One might think it strange, and indeed it is, but on the Battlefield at Saratoga lies a monument. The monument is of a boot! I’m sure you’re wondering why good money purchased and crafted a beautiful monument to footwear, but there’s a little more to this story.
An officer by the name of Benedict Arnold teamed up with Ethan Allen to capture Fort Ticonderoga in 1775. On New Year’s Eve, 1775, Arnold led troops from Maine to meet the British head-on in a blinding snowstorm in a furious effort to reduce or remove Canada as a base of operations for the British. Despite a great effort, the Battle of Quebec City failed. During this battle, Arnold’s leg was mutilated and he was removed from the battlefield.
Benedict was a fine strategist and surmised, correctly, that the British would attempt an autumn attack by way of Lake Champlain, and was right. Though the battle was lost to the British in the end, the operation slowed the British war machine on October 11
th, 1776 at Valcour Bay.

Arnold was not a particularly humble man, and when the Continental Congress refused to honor him with the merits of the many operations, he was shaken, and deposited his resignation after five junior officers were appointed above him. George Washington personally met with Arnold, begging him to reconsider leaving the Continental Army. Benedict Arnold stayed. He was a key element in defense of New York state, and when Burgoyne met the Americans, led by Horatio Gates, things heated up between Gates and Arnold. Gates removed Arnold from command, but Arnold, defying a direct order, summoned American soldiers to attack Burgoyne at the Battle of Bemis Heights on October 7, 1777. Arnold’s daring move disrupted Burgoyne’s actions and led to the British defeat but ten days later at the Battle of Saratoga. Arnold received no commendations, and was grievously stricken again in the same leg at Saratoga, effectively ending his battlefield operations completely.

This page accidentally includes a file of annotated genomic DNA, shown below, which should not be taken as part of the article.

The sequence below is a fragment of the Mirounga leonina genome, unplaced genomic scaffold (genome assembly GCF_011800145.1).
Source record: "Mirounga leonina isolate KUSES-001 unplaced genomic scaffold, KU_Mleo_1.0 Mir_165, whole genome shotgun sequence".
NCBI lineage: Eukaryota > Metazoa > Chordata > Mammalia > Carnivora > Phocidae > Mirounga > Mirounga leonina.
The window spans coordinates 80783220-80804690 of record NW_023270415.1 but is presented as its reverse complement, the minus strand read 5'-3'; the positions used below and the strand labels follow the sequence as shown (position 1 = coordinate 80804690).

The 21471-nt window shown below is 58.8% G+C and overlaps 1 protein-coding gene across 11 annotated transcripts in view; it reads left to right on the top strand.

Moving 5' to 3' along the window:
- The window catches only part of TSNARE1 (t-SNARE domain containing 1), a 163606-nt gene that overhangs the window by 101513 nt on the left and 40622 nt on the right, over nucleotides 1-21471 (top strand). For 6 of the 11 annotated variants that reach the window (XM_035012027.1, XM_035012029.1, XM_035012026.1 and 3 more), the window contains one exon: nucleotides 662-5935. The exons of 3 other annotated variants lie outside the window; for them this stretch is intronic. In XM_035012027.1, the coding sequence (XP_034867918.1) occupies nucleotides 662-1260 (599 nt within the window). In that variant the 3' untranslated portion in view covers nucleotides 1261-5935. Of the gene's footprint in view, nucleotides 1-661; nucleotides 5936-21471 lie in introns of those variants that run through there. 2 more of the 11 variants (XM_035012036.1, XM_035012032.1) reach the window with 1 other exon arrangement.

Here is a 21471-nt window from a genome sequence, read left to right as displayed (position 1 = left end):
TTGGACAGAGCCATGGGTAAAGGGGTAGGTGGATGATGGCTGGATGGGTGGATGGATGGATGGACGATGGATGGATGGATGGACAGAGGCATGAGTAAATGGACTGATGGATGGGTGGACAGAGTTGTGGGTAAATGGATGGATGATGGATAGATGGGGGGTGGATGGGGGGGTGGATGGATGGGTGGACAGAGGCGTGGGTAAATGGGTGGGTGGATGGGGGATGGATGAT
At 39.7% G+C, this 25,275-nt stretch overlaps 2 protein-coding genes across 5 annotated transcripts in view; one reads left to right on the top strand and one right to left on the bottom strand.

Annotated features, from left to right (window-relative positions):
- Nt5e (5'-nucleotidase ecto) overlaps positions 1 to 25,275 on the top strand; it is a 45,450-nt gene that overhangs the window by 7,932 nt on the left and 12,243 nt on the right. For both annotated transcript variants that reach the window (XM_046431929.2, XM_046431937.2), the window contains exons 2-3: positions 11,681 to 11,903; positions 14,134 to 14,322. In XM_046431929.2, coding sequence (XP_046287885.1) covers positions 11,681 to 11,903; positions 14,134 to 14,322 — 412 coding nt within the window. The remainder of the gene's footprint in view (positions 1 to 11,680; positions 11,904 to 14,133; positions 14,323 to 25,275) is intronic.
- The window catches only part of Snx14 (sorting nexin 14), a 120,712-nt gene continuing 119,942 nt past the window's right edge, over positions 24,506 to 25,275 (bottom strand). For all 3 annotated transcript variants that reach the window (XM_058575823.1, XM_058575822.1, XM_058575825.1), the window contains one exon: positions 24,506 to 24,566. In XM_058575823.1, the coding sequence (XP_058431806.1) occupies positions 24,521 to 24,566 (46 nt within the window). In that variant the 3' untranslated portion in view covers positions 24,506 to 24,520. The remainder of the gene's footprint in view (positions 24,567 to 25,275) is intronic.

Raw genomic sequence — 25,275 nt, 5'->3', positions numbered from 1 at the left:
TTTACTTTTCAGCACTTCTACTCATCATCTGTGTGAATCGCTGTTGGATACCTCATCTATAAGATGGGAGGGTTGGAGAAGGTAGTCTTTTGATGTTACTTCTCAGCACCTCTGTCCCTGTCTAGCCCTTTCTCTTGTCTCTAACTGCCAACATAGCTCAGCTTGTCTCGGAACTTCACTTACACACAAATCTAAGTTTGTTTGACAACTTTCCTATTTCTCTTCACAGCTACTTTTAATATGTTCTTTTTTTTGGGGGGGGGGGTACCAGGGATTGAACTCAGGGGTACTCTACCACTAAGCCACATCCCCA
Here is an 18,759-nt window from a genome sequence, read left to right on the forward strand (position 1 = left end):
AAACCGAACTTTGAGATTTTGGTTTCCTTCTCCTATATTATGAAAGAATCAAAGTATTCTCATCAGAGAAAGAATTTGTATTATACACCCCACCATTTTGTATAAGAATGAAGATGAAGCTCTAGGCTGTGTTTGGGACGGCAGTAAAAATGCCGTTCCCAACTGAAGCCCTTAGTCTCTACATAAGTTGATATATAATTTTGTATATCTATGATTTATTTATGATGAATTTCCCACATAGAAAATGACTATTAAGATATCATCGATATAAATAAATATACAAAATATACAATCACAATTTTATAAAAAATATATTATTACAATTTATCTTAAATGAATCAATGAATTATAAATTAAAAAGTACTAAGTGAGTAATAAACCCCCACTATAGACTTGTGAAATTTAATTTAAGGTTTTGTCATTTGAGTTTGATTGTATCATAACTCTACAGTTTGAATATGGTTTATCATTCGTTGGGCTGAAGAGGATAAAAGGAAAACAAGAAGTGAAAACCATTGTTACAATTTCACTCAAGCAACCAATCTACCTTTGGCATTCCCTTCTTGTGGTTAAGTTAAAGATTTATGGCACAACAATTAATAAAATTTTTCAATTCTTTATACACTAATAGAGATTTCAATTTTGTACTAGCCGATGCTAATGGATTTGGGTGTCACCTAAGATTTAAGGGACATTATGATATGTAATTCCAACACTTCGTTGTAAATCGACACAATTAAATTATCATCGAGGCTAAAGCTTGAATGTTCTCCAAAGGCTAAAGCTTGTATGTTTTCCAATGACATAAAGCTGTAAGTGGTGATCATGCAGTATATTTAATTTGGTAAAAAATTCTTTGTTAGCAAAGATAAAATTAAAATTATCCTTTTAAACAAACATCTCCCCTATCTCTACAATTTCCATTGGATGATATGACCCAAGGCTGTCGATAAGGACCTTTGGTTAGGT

Benedict Arnold was put as military governor of Philadelphia in 1778, and at that time, British agents began working their wiles on Arnold, telling him that the Americans did not value his services as much as the British would. Slowly but surely, the anger Benedict Arnold felt against his treatment led to his falling astray and flipping over to the British side as his living life on the opulent side cause debt that he could not easily shoulder. In early 1779, he began secret negotiations to give the British an opportunity to take fortifications at West Point. All of this would probably have never been found out easily but for the capture of British Major John Andre, who was captured with papers implicating Arnold as a spy and traitor. Before he could be captured, Benedict Arnold took the side of the British, appearing in several small engagements before the conclusion of the war. Arnold went to England and lived there until 1801, when he died at age 60.
While fighting for the British, he spoke with a captured American and asked him what the Americans would do if they ever caught him.

The American said  “They will cut off the leg which was wounded when you were fighting so gloriously for the cause of liberty, and bury it with the honors of war, and hang the rest of your body on a gibbet.”

  And so it is, that Benedict Arnold’s leg (and boot) are honored as Continental Army heroes, while the rest of him is forever despised as a traitor.  One of the most amazing field leaders of the Continental Army, and surely one that the Americans could not have done without, becomes the most vilified, treacherous spy and turncoat ever, all because of Arnold’s need for glory…